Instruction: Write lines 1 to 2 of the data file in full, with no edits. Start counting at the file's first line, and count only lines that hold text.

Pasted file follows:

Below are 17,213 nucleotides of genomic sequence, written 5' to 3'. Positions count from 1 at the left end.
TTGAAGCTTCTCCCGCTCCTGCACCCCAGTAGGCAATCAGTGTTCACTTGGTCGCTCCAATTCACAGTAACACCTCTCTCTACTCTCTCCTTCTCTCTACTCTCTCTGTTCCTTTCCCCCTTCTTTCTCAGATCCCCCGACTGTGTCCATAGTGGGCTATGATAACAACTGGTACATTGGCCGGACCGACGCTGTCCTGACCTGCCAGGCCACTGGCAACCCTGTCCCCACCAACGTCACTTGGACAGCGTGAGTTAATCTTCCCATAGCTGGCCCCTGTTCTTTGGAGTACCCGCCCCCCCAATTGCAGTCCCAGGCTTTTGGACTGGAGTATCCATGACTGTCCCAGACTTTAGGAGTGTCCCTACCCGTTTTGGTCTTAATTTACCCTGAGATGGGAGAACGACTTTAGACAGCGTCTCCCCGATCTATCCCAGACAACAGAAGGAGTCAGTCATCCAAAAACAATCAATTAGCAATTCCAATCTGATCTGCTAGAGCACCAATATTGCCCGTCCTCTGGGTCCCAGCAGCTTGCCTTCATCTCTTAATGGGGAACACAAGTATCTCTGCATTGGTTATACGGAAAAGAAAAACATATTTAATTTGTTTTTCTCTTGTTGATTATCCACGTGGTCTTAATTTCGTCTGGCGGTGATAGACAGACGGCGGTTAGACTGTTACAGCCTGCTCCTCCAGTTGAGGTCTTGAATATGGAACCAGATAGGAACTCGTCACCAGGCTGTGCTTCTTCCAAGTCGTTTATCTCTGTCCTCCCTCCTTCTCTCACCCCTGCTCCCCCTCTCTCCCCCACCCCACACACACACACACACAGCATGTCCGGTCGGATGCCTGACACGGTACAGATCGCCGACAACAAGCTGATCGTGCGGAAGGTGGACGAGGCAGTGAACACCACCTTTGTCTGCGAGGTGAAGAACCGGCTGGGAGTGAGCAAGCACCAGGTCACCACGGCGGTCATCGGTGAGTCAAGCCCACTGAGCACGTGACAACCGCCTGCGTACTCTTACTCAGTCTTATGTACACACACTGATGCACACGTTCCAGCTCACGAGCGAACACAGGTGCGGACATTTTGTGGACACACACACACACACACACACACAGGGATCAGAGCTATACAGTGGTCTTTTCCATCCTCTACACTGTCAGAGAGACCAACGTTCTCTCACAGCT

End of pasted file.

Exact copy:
Below are 17,213 nucleotides of genomic sequence, written 5' to 3'. Positions count from 1 at the left end.
TTGAAGCTTCTCCCGCTCCTGCACCCCAGTAGGCAATCAGTGTTCACTTGGTCGCTCCAATTCACAGTAACACCTCTCTCTACTCTCTCCTTCTCTCTACTCTCTCTGTTCCTTTCCCCCTTCTTTCTCAGATCCCCCGACTGTGTCCATAGTGGGCTATGATAACAACTGGTACATTGGCCGGACCGACGCTGTCCTGACCTGCCAGGCCACTGGCAACCCTGTCCCCACCAACGTCACTTGGACAGCGTGAGTTAATCTTCCCATAGCTGGCCCCTGTTCTTTGGAGTACCCGCCCCCCCAATTGCAGTCCCAGGCTTTTGGACTGGAGTATCCATGACTGTCCCAGACTTTAGGAGTGTCCCTACCCGTTTTGGTCTTAATTTACCCTGAGATGGGAGAACGACTTTAGACAGCGTCTCCCCGATCTATCCCAGACAACAGAAGGAGTCAGTCATCCAAAAACAATCAATTAGCAATTCCAATCTGATCTGCTAGAGCACCAATATTGCCCGTCCTCTGGGTCCCAGCAGCTTGCCTTCATCTCTTAATGGGGAACACAAGTATCTCTGCATTGGTTATACGGAAAAGAAAAACATATTTAATTTGTTTTTCTCTTGTTGATTATCCACGTGGTCTTAATTTCGTCTGGCGGTGATAGACAGACGGCGGTTAGACTGTTACAGCCTGCTCCTCCAGTTGAGGTCTTGAATATGGAACCAGATAGGAACTCGTCACCAGGCTGTGCTTCTTCCAAGTCGTTTATCTCTGTCCTCCCTCCTTCTCTCACCCCTGCTCCCCCTCTCTCCCCCACCCCACACACACACACACACAGCATGTCCGGTCGGATGCCTGACACGGTACAGATCGCCGACAACAAGCTGATCGTGCGGAAGGTGGACGAGGCAGTGAACACCACCTTTGTCTGCGAGGTGAAGAACCGGCTGGGAGTGAGCAAGCACCAGGTCACCACGGCGGTCATCGGTGAGTCAAGCCCACTGAGCACGTGACAACCGCCTGCGTACTCTTACTCAGTCTTATGTACACACACTGATGCACACGTTCCAGCTCACGAGCGAACACAGGTGCGGACATTTTGTGGACACACACACACACACACACACACAGGGATCAGAGCTATACAGTGGTCTTTTCCATCCTCTACACTGTCAGAGAGACCAACGTTCTCTCACAGCT